than the suburban. People have pretty much the same
global footprint either way. Transportation is a small part of it, and is offset
by extra resources to build high rises.
Tikopia: Living within Limits Feb, 2011 -
The history of the Pacific island Tikopia shows that when humans are confronted with
obvious limits to
our resources, we are smart enough to constrain our population and enjoy
comfortable, prosperous lives.
Overpopulation at its worst?
In the Congo's capital, parents only feed their children every other day.
Demand U.S. contribute
to U.N. contraceptive program!
- Jan 10, 2012
Japan's economy stronger than USA's
This is usually obfuscated by using total GDP to measure growth, but per-capita GDP is stronger
- Jan 3, 2012
Conjectures on Human Growth Limits, Jan 2004 -
Ross McCluney's classic survey of ways to address the question of the best population size
for our Planet. Hint: it depends on how we want to live...
300 Years of Fossil Fuels in 300 Seconds, Jan 2011 -
Great(!) video on the history and effects of humanity's use of fossil fuels. As supplies
dwindle relative to our population, what will we do?
The Critics Deconstructed Intersting article about the attacks against population activists,
and the need for population awareness
U.N.Predicts 10.1 billion people by 2100 May -
This article corrects some common mis-perceptions about population. It is growing rapidly, but
can be slowed by easy access to contraception, better education for women, and
changing social norms.
Mother: Caring our Way out of the
Population Dilemma, Jan 2011 -
The film follows Beth, an American mother who comes from a Catholic family of 12 and has adopted
an African-born daughter as she
travels to Ethiopia where she meets Zinet, the oldest daughter of a desperately poor family
of 12. Zinet has found the courage to break free from thousand-year-old-cultural barriers,
and their encounter will change Beth forever.
The Moral Right to Set Limits, Dec -
It seems right for us each to protect the positive qualities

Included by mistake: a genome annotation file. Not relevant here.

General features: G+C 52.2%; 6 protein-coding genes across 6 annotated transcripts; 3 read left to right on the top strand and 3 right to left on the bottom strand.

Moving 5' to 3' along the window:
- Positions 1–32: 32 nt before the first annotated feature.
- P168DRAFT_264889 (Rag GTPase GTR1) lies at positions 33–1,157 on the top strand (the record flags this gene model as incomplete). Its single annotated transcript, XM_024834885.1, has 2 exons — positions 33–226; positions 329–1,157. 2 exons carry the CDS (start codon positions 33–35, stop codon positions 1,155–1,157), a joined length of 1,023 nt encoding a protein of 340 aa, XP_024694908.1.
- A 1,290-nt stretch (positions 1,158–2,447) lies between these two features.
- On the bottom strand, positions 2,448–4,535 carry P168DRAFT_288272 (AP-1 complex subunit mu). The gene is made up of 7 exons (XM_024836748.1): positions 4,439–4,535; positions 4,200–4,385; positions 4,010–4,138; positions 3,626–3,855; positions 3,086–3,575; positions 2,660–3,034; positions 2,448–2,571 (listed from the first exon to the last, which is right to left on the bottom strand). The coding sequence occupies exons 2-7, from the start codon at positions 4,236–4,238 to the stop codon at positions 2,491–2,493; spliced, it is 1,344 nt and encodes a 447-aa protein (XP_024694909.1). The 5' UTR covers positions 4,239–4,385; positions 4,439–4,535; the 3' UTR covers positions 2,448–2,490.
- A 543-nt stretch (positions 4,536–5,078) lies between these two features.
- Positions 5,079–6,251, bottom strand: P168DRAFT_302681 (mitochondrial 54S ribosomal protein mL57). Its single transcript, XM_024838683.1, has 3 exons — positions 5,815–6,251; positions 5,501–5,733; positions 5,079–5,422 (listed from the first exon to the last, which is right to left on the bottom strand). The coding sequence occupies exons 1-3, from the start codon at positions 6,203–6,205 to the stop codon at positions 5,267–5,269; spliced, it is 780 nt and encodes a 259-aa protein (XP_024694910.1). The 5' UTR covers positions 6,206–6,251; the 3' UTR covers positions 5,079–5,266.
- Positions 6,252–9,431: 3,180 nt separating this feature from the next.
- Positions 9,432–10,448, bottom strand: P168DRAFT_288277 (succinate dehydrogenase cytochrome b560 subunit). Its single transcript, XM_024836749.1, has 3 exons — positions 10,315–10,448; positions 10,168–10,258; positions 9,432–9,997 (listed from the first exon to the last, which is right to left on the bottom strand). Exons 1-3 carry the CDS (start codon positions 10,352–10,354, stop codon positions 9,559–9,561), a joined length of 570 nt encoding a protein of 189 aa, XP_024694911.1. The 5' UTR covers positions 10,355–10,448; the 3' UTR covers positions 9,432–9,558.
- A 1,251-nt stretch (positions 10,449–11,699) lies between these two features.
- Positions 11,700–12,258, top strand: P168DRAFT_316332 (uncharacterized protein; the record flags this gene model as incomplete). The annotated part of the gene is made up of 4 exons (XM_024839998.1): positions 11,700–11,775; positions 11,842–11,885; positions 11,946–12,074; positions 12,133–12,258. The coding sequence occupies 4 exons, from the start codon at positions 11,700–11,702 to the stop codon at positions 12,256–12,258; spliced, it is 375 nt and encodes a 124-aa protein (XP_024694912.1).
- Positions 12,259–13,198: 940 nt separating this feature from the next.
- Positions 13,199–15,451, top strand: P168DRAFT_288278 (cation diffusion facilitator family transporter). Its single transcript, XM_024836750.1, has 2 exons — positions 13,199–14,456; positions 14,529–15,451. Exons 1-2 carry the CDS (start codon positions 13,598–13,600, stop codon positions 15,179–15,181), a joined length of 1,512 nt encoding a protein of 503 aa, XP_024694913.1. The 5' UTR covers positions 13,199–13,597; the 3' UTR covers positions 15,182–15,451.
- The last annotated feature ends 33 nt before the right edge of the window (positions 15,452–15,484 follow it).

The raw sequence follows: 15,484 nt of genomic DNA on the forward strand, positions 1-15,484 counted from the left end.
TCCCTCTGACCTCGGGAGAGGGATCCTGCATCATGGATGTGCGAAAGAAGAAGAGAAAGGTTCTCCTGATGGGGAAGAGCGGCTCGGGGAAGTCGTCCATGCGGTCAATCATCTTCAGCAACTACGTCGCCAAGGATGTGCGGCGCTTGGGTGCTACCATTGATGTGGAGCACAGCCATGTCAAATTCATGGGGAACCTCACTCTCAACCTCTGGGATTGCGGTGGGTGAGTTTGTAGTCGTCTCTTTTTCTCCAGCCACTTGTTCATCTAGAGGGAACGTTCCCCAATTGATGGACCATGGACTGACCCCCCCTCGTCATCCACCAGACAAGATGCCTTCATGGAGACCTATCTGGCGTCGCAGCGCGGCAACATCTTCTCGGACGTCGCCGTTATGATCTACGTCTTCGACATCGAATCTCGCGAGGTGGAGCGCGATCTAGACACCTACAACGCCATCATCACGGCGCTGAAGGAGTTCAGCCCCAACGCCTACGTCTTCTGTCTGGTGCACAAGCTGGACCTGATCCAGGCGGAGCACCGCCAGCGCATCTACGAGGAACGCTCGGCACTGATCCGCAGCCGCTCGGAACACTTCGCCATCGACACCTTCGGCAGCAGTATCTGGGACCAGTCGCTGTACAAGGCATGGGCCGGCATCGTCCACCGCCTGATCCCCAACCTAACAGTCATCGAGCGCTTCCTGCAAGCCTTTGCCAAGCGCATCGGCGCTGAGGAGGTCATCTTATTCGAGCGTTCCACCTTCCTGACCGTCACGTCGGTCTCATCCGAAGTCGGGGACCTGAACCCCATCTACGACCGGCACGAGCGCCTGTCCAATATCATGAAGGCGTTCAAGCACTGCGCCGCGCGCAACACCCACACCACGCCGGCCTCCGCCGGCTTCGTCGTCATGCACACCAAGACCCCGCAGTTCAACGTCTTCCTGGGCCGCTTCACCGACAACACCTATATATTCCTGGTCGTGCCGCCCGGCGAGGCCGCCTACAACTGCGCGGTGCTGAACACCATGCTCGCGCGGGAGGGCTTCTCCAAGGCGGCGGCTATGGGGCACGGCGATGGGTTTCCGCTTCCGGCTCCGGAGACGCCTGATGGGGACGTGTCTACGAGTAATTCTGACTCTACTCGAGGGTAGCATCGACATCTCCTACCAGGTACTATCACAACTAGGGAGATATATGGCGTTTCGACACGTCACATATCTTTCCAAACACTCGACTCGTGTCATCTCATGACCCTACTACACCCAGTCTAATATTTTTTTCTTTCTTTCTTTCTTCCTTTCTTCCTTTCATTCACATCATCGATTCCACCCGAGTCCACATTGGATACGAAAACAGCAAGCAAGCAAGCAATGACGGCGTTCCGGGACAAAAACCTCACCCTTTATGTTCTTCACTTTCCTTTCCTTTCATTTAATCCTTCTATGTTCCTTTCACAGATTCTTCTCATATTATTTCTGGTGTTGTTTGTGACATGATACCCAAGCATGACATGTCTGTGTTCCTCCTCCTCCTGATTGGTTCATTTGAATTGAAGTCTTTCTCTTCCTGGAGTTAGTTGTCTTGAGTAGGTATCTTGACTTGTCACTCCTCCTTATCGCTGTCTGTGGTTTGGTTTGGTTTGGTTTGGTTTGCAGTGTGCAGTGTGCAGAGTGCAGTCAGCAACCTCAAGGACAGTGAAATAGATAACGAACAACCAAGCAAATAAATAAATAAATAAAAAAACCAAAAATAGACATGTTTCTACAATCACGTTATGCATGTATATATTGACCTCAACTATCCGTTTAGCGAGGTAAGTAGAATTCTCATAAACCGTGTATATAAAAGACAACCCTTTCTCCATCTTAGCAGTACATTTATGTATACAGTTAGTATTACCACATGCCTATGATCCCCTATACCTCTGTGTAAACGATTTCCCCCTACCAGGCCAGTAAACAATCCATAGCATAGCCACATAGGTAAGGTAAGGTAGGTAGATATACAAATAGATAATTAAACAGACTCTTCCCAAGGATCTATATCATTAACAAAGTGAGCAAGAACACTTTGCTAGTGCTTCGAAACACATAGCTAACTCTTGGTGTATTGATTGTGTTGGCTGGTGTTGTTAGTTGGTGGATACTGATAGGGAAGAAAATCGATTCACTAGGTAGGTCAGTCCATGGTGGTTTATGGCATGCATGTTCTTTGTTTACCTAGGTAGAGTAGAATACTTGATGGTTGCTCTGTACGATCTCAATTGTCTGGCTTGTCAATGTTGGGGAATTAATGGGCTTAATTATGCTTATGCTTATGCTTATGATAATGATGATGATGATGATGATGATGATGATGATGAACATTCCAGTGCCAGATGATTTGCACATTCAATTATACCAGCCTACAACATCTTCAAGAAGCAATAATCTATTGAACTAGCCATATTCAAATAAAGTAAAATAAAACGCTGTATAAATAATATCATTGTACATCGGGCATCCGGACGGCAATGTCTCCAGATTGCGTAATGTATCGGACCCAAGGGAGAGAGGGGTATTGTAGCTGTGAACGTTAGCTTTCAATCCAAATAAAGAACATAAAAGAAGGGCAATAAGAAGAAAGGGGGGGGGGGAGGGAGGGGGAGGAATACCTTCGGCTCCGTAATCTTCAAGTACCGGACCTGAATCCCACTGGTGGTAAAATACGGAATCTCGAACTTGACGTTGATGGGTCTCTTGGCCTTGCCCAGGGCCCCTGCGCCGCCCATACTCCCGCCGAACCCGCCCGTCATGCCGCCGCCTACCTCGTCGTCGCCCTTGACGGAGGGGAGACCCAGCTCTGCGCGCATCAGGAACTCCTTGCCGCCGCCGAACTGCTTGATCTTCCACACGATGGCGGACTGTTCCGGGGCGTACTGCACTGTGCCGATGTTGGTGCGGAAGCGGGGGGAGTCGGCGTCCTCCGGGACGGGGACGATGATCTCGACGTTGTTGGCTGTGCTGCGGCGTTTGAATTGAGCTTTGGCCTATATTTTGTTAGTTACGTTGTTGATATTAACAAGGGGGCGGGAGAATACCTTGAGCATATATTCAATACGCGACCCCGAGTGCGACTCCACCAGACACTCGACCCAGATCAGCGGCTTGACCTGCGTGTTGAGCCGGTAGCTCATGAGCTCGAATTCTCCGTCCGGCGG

of our own region, the only place where we have even a modicum of
the political ability to do so. But there is always a nagging question
Opposition to Power Line at Fjord Runs Deep, Nov 11 -
A beautiful place. Why run a high-tension power line with 125
foot towers through the middle of it? Another toll of increasing population.
Nobody Ever Dies of Overpopulation, Garret Hardin
or do they? Much of the Pakistani land which
flooded in 2010 is floodplain which was marshland that was
only settled in the last 30 years...
The Last Taboo What unites the Vatican, lefties, conservatives,
environmentalists and scientists in a conspiracy of silence?
The Last Taboo
by Julia Whitty in the June 2010 issue of
Mother Jones: "Who's to Blame for the Population Crisis?"
Calling Planet Birth
Family size is the great unmentionable in the campaign for more environmentally friendly
Having 1 less child in the US would reduce carbon emissions 19 times more than
all the E.P.A.'s recommended actions combined. -
Drop in Birthrates in 2008 is Linked to Recession -Apr 2010
Population growth is not inevitable. When incentives favor postponing having children,
many people do.
Smart Growth? the smart alternative is No Growth
Although city planners are trained to call some patterns of growth 'smart',
in many areas the only truely smart alternative is No Growth
Parting the Waters - mid-East wars over Water Rights - March 31, 2010.
30 of the 37 Wars over Water in the past 60 years involve Israel and its neighbors.
Fewer people living in these desert regions would leave more water per person. This should
inform the population policies of all countries involved.
A Pivotal Moment: Population, Justice & The Environmental Challenge
Dec 23,2009 This new book compiled by Laurie Mazur discusses environmental issues as they affect
equality, justice and sustainability. Regarding the UN's low and high estimates for World
population in 2050 "if we take seriously the twin imperatives of sustainablilty and equity, it
becomes clear that it would be easier to provide a good life - at less environmental cost - for
8 rather than almost 11 billion people."